The Stones

The stones are barefoot
The stones are homeless too
Owing is not what they do
Why are we doing?

A translator arrived
But the moment didn’t want hurt
Nor the water that descended it
Its stones feared us

But the fearful stones
They governed us
As the English did India
As we did everywhere else

“Enough enlightenment for all times!”
Say the stones, which are as cars
They drive themselves everywhere
Eventually, space translates them back

In the end, we seek their forgiveness
The stones          their vanity
We didn’t understand them
We dressed them in clothes

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Salem Harbor

before    is liquid
haw    it poisons
present notch
of arrow    time
or circumstance

notch of poison
in a letter’s    basket
as a ghost saddle
of circumstance    a wile
and now   poison

mail comes      of gelid sea
of circumstance    a wile
liquid haw      notch
in a letter’s     arrow

a sorrow      a  mistake’s

turning rope

Asshole Poem

Pull yourself together, Jesus said.
Think of how an umbrella is
like a composed statesman
after a rainstorm. How he draws
himself in. Can’t you be more
retractible like that? Collapsible
as a magic cup? But I thought
only: ducks, shaking out their wings,
secondhand rain flying
in everyone’s faces,
pissing off the swans
who act like rap stars in lobbies.
And then quacking, in despair,
I rolled my eggs into the creek,
because they were only more ducks,
passive-aggressive despair,
like the rain. Like the rain,
I am a badass.

A Letter to Edgar Allan Poe

Nevermore might actually have just been the Raven’s name! Wunderbar, Eddie. He might have been trying to introduce himself to you. The poor thing could have been trying to tell you his name, but you so damnably paranoid that you had to go there, you had to think he was talking about your vanished loves, your death, your afterlife, and your precious career which started going gangbusters the minute you got out of its way in death. (Think a sec about that one, Eddie.)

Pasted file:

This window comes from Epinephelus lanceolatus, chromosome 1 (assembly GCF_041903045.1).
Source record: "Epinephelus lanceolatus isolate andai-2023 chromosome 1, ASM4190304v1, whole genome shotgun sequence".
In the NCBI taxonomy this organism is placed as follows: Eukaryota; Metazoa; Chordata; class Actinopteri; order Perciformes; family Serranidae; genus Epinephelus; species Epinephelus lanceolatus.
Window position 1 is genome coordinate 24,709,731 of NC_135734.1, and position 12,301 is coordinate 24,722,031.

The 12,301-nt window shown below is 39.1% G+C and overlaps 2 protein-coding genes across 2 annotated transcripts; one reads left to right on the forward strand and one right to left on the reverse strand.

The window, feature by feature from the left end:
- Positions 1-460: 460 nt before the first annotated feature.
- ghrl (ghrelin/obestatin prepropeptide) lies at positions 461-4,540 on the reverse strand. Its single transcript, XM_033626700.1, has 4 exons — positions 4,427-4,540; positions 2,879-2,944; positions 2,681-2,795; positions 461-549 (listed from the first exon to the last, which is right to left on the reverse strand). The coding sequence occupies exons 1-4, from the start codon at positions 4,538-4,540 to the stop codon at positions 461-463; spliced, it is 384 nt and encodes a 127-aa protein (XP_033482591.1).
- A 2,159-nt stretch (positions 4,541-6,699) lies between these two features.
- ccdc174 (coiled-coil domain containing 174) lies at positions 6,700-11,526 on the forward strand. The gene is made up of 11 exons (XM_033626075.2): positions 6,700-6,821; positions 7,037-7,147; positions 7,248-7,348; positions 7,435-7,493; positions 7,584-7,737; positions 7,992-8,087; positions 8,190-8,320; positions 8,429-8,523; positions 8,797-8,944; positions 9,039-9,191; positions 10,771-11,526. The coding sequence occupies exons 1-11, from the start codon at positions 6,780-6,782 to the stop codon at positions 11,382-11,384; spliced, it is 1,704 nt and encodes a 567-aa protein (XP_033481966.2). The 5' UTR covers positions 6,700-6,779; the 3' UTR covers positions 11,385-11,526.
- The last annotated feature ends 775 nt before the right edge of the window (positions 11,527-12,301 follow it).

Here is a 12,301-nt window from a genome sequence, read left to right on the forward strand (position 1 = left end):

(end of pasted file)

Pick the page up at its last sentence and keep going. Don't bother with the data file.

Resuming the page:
The poor bird might have been a noble  squawkbox trying to befriend a sadsack addict. He might have glimpsed one of your “Goddamn it, I’m out of laudanum!” rages through a window. He might have seen you weeping on that cot after one of those rages. He might have noticed that you wandered lonely as a sasquatch through deserted city streets every night.

He might have seen you on the street talking to all those posts where they hitch horses, in order, walking down the street, as you do when you are drunk enough to talk to mermaids in the harbor. And I do have a daguerrotype of you doing that, Eddie. I have you in sepia tones leaning down and speaking to the mermaids of Inner  Harbor in Baltimore. I have shown it to the circle of dread friends. Forgive me, Eddie.

The raven might have felt sorry for all those handwritten pages you continually dropped, that wind or winos took down the street, poems that will go unrecovered for eternity. We both know those poems were used to line the bottoms of those strange wire condos of tall birdcages owned by the rich women of Baltimore, cages oftentimes shaped like mannequins. Wire constructions in the shape of female torsos. But filled with birds. Linnet birds. And those finches that look like they have had their throats slit, those finches with a blood red line across their throats. Little blood-throated finches on trapezes. These birds the women of Baltimore kept to remind them of their own tormented daughters who also sang in cages shaped like women.

That raven might have felt sorry for you for all the personal sadness you had misplaced or lost. Did you ever consider that while tripping balls on all those probably expensive drugs, Mr. Edgar Allan Poe? And, Eddie, can we talk about how that drug money might have been better spent on something useful, like cat food for the furry little angel who warmed your young wife, your delightful cousin, as she lay dying.

That noble beast who curled up on Virginia’s chest and slept there, sharing her animal warmth when you would not crawl in bed with her, when you had no heat to afford her but your poetry which, let’s be honest, she probably never liked nearly as much as you or I?

I don’t mean to judge you, but you act too often as though your life was nothing more than a folding metal chair and Heaven.

Your Northern Friend,

Nathaniel Hawthorne

Behind, Before

I live in a place where the trains still come through.
Beyond the night, beyond daylight they go,
but carry few people anymore. We can be
virtually anywhere in virtuality in microseconds,
but the brute back of the world, its metals,
sugars and meats, cannot. We still need
iron, manganese, even a fund of chrome
for our bodies. These move in foods that move
the way they did centuries past, the way
those centuries moved. Heavy. Slow. Clank clank.
The future doesn’t brake for the past.
That’s
the grandiose thought. But if you listen carefully,
behind the trees, behind in general, you’ll realize the past
doesn’t brake for the future either. Something’s always
coming on from each direction fast, and either force can kill you
if you’re not the sort to pay attention.